English teachers in Madrid Autonomous Region —not sure about other Regions, but I’d love to hear about it— whether with a permanent post or working as interinos, either in the “so-called bilingual secondary schools or in some mainstream schools, are often assigned an assistant native-speaker.
Talking to various teachers about this issue, I have met a variety of responses: some say that these language assistants are eager to learn and willing to collaborate, while others argue that they do nothing unless they are specifically told what to do. Often I’ve been told that it varies from one language assistant to another.
At the beginning of September I was talking to a dear friend and colleague, Cati Torres about this issue. Cati has held a permanent post in the Madrid State school system since 2006, having previously worked as an interina for some years, and she is a highly active, motivated and motivating English teacher. As we were talking about collaboration, she offered to share with the Poppies blog’s readers a document she has designed to make things easier both for her and for language assistants coming to her classes.
She mentioned that the Educa Madrid website has this link where both language assistants and teachers in general can find info about their role and what is expected and not expected from them.
But she has also designed the following, which she wants to share with anybody who might be interested:
Assistant teacher: steps for preparing the classes
Assistant teacher´s name: ………………………………………………………………
Teacher´s name: ……………………………………………..
Group: ……………………… Date: ………
THE FIRST CLASS………CHECKLIST OF “TO DO’S”
___1. Prepare yourself beforehand (materials, students´ level of English and age, get familiar with the school´s organization)
___2. Welcome students in English
___3. Position yourself – where you are most comfortable (behind desk/podium or in front of the desk, amongst the students).
___4. Introduce yourself briefly (name/interests) trying to adapt to your students´ level of English, using simple vocabulary and structures, making use of gestures, eye-contact, and slowing down when necessary.
___5. Indicate: your goals and expectations (shared responsibility for making the class a success).
___6. Think about an Icebreaker activity – to get to know them. How will you learn their names? http://www.eslconversationquestions.com/icebreakers-speaking-activities
REMEMBER, THE STUDENTS ARE LOOKING FORWARD TO GETTING TO KNOW YOU/ABOUT YOU!!!
Before any presentation, know your P.A.L.
Purpose – objectives, task
Audience – knowledge base, age, interests, academic background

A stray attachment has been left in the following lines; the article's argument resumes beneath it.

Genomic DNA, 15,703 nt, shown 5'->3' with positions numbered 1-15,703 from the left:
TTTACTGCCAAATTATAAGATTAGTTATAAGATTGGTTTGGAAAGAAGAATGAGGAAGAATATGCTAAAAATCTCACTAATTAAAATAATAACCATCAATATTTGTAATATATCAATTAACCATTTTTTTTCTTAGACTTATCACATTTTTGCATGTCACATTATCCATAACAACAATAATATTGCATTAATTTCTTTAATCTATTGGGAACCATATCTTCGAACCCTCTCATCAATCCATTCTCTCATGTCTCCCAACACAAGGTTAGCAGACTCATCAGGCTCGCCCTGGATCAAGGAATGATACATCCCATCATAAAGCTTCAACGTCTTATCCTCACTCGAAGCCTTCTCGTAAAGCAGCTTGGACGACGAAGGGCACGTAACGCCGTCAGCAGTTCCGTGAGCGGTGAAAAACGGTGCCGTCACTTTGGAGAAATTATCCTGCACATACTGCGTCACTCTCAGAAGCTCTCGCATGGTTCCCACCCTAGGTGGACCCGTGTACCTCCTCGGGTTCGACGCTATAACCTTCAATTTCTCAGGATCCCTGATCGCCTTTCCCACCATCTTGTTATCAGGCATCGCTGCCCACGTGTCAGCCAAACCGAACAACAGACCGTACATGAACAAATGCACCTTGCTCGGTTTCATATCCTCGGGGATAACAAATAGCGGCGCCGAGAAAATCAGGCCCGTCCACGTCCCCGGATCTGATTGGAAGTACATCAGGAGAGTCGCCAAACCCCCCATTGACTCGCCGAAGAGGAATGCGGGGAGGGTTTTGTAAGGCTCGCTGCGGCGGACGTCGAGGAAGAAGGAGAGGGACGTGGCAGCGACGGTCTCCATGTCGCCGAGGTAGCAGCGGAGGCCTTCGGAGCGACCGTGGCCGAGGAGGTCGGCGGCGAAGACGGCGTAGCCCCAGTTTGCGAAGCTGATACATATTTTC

Logistics – time, room arrangement
*Channel your adrenaline (nervousness) into enthusiasm!*
Communicating real interest and enthusiasm for the subject you are teaching counts as much, if not more, than the technical skill of presenting it to others!
Common beliefs about learning:
“Tell me and I’ll forget.
Show me and I’ll remember.
Involve me and I’ll understand and create”.
- Say what you are going to do (stating objectives);
- do it (the activity of the lesson that achieves the objective);
- say what you have done (review the objective they accomplished);
- give them something to do (practice the objective).
Begin with an end in mind.
Questions to consider when planning the class or presentation:
– What are the students to learn and why?
– What do the students already know?
– What is the most appropriate delivery technique to convey the information?
– What is the most logical sequence to pursue?
– How will you know if the desired learning has taken place?
– Capture/motivate/gain the students’ attention (through use of a story, quotation, question)
– Speak clearly & pronounce correctly
– Add emphasis & use familiar words
– Look at the students
– Pause occasionally and breathe.
QUESTIONS TO DISCUSS WITH YOUR INSTRUCTOR BEFORE THE LESSON STARTS
- What specifically do you wish me to do in class/role?
- What specifically do you wish me to teach?
- Are there any particular students you would like me to concentrate on/ work with?
- What are your objectives and expectations for the lesson?
- How long would you like me to intervene in class?
- When can we get together after the lesson and share feedback?
QUESTIONS TO DISCUSS AFTER THE LESSON- QUESTIONS TO BEAR IN MIND
- How do you think the lesson went?
- How long did you spend doing your assigned task?
- Are you happy/satisfied with the role you played in class? Was it an active role?
- Did you cover/teach the specific points the instructor asked you to cover/teach?
- Were you effective in maintaining discipline? What resources did you use?
- Did you share your feedback with the instructor at any moment during the week? Why/why not?
Thank you, very much Cati!
And to the rest of you…
- Have you found it helpful?
- Based on your experience, would you add anything else?
- Would you like to share something with your colleagues?
If you do, we’ll all benefit and enrich ourselves!